Also, the term “couple” or “couples” is intended to mean either an indirect or direct connection. Thus, if a first device couples to a second device, that connection may be through a direct connection or through an indirect connection via other intermediate devices and connections. Moreover, the term “system” means “one or more components” combined together. Thus, a system can comprise an “entire system,” “subsystems” within the system, a radio frequency identification (RFID) tag, a RFID reader, or any other device comprising one or more components.
The various embodiments disclosed herein are discussed in the context of radio frequency identification (RFID) tags and antennas for RFID tags; however, the systems, antennas and methods discussed herein have application beyond RFID tags to other types of electromagnetic wave-based technologies. The discussion of any embodiment in relation to RFID tags is meant only to be illustrative of that embodiment, and not intended to intimate that the scope of the disclosure, including the claims, is limited to that embodiment.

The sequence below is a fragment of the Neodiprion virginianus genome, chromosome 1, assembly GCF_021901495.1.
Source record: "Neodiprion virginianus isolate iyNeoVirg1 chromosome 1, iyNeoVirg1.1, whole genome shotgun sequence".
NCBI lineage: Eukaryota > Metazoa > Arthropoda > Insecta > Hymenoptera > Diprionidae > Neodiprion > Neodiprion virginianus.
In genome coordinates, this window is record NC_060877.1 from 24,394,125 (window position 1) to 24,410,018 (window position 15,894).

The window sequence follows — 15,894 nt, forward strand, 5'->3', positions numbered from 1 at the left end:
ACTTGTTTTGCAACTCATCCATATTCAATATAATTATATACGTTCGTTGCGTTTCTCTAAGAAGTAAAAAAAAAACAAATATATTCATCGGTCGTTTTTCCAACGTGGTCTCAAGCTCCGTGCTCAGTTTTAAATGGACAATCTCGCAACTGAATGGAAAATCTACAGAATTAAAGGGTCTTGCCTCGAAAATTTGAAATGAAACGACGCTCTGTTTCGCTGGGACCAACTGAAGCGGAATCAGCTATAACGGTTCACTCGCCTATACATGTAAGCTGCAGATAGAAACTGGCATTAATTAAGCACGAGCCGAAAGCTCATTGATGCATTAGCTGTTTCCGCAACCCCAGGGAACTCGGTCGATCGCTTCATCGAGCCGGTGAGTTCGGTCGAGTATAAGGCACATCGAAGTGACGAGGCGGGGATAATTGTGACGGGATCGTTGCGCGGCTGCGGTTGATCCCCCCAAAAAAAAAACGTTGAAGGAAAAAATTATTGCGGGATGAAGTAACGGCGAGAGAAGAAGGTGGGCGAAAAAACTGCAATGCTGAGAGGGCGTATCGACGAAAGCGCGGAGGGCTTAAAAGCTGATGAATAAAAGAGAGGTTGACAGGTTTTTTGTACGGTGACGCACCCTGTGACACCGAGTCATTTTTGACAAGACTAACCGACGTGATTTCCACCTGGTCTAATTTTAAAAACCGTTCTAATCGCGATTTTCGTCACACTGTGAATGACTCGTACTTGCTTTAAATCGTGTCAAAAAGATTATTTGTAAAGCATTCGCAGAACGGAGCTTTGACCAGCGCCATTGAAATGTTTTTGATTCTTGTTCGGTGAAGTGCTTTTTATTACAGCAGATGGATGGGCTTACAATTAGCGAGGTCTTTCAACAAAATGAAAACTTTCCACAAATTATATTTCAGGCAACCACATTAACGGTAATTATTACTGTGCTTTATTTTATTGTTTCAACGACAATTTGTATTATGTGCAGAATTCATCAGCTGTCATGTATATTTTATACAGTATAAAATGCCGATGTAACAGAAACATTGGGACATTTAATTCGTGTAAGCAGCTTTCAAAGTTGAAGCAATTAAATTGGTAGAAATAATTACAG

There are several types of RFID tags operable in the illustrative system 1000. For example, RFID tags may be active tags, meaning each RFID tag comprises its own internal battery. Using power from the internal battery, an active RFID tag monitors for interrogating signals from the RFID reader 12. When an interrogating signal is sensed, a response comprising a data or identification value is transmitted by the active RFID tag using power from its internal battery. A semi-active tag may likewise have its own internal battery, but a semi-active tag stays dormant most of the time. When an antenna of a semi-active tag receives an interrogating signal, the power received is used to wake or activate the semi-active tag, and a response comprising an identification value is sent by the semi-active RFID tag using power from its internal battery.